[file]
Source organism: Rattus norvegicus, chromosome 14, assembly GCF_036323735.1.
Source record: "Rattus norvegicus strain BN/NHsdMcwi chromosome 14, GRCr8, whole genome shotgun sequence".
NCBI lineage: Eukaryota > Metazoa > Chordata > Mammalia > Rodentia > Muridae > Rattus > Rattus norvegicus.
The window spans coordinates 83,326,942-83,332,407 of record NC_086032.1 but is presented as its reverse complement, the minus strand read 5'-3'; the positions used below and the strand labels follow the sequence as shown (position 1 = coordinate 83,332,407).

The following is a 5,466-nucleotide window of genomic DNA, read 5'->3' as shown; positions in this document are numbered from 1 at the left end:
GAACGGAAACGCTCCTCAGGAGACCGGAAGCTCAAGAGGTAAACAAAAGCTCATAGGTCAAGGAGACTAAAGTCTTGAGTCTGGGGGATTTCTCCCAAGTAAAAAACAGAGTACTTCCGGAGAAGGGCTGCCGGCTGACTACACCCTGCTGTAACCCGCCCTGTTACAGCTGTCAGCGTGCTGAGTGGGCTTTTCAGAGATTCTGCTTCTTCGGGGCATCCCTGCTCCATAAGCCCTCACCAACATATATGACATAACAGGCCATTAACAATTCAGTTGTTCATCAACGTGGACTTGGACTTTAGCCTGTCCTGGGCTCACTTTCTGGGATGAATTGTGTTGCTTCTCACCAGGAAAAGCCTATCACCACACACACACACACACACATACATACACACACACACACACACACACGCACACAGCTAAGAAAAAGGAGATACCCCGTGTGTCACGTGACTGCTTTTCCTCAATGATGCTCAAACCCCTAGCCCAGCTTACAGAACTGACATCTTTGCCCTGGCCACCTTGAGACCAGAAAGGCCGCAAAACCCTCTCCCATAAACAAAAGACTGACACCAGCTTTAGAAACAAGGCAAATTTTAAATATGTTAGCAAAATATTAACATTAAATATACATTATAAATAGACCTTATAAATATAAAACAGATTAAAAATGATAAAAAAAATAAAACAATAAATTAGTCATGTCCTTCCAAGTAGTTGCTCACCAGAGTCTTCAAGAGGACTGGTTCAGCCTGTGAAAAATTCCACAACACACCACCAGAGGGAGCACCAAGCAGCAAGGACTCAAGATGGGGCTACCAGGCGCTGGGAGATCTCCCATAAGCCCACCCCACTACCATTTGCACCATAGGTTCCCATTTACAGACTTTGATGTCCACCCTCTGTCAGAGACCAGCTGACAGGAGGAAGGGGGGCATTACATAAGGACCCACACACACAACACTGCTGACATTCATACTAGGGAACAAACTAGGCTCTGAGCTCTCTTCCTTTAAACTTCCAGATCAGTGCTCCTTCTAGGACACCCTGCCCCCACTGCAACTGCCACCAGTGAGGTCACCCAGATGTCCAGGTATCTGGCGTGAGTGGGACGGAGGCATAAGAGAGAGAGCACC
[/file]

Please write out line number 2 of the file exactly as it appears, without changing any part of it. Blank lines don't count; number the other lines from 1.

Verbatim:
Source record: "Rattus norvegicus strain BN/NHsdMcwi chromosome 14, GRCr8, whole genome shotgun sequence".